the African savannah awaits visitors from Saturday

Giraffes, zebras and rhinos are waiting for visitors to the Zurich Zoo from Saturday in a vast savannah. Unique in Switzerland, this giant installation is flanked by a room for hyenas. Some attractions are still inaccessible due to coronavirus.

The “Lewa” savannah, inaugurated on the sly two months ago in full semi-confinement, covers 5.6 acres. It bears the name of a Kenyan nature reserve, a partner of the Zurich Zoo in a program to sustain endangered species in collaboration with local residents.

“World class”

At a cost of 56 million francs, this new part of the zoo was funded by private donations and foundations. The construction lasted more than two years. The total of one hundred companies. “It’s a world-class facility!”, Board chairman Martin Naville praised to the media gathered at the site on Wednesday.

Raising public awareness of the need to save an endangered animal world is the role of the zoo.

Alex Rubeldirector of Zurich Zoo

“Making the public aware of the need to save an endangered animal world is the role of the zoo,” adds director Alex Rübel, who is retiring at the end of the month. He thus justifies this attraction and the arrival in Zurich of new animals, sometimes by plane.

Stunning throats of realism

Ten species of mammals, three types of birds, and two species of reptiles coexist from near or far in an area that reaches nearly a quarter of the greatly expanded zoo. There are especially zebras, antelopes, ostriches, rhinos and, the highlight of the show, giraffes. The latter had not been part of the inhabitants of the Zurich Zoo since 1956.

To access the savannah, visitors first descend into artificial gorges of breathtaking realism, where they discover parrots with unlikely sounds. In the extension we reach the “house”, which net giraffes and white rhinos sometimes inhabit: a discreet installation of 2400m2 with a transparent ceiling, which blends into the landscape.

On the savannah of Zurich, animals mingle in realistic surroundings, surrounded by forest edges. (Zurich Zoo / Goran Basic)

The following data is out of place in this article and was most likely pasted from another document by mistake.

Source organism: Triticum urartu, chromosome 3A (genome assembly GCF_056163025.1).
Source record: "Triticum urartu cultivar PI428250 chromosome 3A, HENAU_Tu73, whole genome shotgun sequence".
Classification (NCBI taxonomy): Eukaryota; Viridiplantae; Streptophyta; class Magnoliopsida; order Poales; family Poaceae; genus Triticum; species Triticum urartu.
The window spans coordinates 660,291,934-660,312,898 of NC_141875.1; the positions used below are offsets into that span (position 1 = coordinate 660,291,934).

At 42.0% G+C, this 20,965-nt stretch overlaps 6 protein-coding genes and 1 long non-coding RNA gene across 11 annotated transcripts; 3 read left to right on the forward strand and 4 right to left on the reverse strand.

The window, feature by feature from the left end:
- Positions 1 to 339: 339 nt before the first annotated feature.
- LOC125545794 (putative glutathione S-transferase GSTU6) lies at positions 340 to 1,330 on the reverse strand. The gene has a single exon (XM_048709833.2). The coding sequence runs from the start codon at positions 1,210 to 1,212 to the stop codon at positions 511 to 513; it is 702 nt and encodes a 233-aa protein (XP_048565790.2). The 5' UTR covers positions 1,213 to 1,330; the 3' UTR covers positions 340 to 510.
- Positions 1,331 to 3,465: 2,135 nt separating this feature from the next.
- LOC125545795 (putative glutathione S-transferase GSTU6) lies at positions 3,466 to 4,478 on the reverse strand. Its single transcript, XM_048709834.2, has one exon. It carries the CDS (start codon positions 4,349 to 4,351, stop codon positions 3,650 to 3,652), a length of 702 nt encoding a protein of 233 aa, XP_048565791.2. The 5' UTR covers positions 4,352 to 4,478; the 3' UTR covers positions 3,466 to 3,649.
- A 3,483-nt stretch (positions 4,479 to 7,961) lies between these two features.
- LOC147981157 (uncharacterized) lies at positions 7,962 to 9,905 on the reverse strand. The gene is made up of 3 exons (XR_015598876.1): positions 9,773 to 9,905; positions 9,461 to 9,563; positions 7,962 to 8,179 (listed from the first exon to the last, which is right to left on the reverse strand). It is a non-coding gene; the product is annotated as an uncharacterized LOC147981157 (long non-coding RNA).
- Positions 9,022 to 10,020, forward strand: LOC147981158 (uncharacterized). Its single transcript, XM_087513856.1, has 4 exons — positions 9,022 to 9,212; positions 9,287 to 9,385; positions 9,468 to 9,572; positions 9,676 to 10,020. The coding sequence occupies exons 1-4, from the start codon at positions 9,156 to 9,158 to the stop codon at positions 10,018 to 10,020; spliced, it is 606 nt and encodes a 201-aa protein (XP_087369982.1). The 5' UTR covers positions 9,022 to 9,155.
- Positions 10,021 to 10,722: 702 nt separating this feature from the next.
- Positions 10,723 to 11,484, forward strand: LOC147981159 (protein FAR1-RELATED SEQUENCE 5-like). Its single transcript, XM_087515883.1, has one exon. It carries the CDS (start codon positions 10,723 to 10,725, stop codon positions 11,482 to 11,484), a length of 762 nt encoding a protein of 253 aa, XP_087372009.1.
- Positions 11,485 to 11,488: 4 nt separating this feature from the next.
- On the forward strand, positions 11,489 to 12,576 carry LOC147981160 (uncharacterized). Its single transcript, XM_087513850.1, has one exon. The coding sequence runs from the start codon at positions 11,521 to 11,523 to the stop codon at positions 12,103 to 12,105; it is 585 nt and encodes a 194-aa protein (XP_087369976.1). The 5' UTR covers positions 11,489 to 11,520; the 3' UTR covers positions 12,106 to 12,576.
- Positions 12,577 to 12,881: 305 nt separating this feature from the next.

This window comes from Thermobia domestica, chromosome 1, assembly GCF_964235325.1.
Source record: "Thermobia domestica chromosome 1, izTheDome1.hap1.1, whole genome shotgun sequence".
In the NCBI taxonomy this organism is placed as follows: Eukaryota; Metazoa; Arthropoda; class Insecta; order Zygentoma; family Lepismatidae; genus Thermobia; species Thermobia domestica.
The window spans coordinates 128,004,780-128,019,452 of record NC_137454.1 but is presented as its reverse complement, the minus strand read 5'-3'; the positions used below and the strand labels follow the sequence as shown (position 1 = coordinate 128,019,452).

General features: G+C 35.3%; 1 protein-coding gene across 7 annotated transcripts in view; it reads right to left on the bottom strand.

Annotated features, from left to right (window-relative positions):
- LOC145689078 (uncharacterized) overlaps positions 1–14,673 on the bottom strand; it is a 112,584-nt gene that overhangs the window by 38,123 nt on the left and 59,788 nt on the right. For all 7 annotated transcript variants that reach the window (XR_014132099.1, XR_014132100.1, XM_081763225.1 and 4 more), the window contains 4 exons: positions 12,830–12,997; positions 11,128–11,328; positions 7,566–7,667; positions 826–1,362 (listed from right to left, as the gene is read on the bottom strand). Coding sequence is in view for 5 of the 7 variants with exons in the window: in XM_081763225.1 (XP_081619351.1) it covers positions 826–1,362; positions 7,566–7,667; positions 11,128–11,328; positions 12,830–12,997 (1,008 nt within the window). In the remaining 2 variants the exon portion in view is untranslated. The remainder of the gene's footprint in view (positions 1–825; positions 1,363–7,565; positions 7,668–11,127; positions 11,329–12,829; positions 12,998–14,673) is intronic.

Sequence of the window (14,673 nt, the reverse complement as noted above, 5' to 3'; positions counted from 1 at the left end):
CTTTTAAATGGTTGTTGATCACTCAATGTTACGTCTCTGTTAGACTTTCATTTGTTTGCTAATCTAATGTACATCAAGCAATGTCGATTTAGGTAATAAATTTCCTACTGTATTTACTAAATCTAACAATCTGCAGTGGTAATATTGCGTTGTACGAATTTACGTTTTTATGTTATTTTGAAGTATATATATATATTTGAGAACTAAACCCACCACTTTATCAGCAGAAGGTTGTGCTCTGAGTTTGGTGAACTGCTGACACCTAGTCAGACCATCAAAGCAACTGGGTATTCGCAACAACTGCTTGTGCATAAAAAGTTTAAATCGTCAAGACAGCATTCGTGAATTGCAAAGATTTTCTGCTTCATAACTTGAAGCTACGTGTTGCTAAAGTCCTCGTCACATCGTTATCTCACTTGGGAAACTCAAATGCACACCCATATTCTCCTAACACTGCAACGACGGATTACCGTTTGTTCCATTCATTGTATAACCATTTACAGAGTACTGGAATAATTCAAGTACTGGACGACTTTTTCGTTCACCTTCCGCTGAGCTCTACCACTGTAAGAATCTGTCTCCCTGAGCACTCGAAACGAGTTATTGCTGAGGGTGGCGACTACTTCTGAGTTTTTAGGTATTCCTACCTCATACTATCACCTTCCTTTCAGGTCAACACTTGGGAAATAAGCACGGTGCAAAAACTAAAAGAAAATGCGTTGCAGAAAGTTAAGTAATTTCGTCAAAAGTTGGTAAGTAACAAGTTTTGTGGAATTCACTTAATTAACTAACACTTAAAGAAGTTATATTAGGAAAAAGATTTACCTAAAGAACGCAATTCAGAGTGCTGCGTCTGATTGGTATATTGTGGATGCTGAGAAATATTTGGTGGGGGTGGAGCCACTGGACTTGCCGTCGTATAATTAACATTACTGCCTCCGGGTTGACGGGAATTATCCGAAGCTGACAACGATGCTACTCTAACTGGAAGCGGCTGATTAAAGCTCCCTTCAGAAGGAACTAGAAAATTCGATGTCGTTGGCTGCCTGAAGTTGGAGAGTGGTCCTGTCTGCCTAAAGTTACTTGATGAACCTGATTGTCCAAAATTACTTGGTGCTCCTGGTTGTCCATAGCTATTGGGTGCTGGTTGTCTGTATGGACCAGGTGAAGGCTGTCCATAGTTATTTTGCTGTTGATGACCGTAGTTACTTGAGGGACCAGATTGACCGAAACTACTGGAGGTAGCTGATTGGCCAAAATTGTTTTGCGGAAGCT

The “house” is also home to naked mole rats, a blind and ultra-hierarchical species that live confined in a network of small galleries. It also allows you to arrange exclusive dinners with views of the animals on the savannah. On the lower floor is a teaching room about rhinos and a movie presentation room that is still inaccessible due to sanitary measures.

On the edge of the forest

The visit continues outside. We first stop among the meerkats before strolling through a reconstructed African village square. From there you can access the promenade, which overlooks the savannah, so you can stand face to face with the giraffes. The animals live there surrounded by a forest panorama, in the middle of a thousand plants and trees.

Four baobabs with a height of 19 meters dominate the space. These are, of course, forgeries. Constructed of metal and concrete, but remarkably constructed, they contain food accessible to animals through holes. These giants are “piloted” from a distance.

Hyenas stayed away

Further on, the path leads to a separate park with impressive cliffs. There are hyenas and hedgehogs.

Hyenas are kept away from other savannah animals. They have a separate park. (Keystone / Alexandra Wey)

On the other side of the ‘village’, a large field for African cattle completes the picture. At present, however, it is occupied by patio tables to allow visitors to dine while respecting the distances prescribed by the Federal Council.

Virus restrictions

In general, zoos have taken important coronavirus protection measures: one-way visits to large and closed to small indoor facilities, limiting the number of daily visitors to 5,800 people and 3,000 simultaneous visitors.

For the savannah, the reality of the virus precludes several planned offers at the moment. Among them, one day it will be possible to sleep in specially set up tents to spend the night there, while hearing the cries of the hyenas. Feeding the giraffes themselves and caring for an animal for half a day is also among the activities that are still impossible.

By Fabien Gysel, Keystone-ATS

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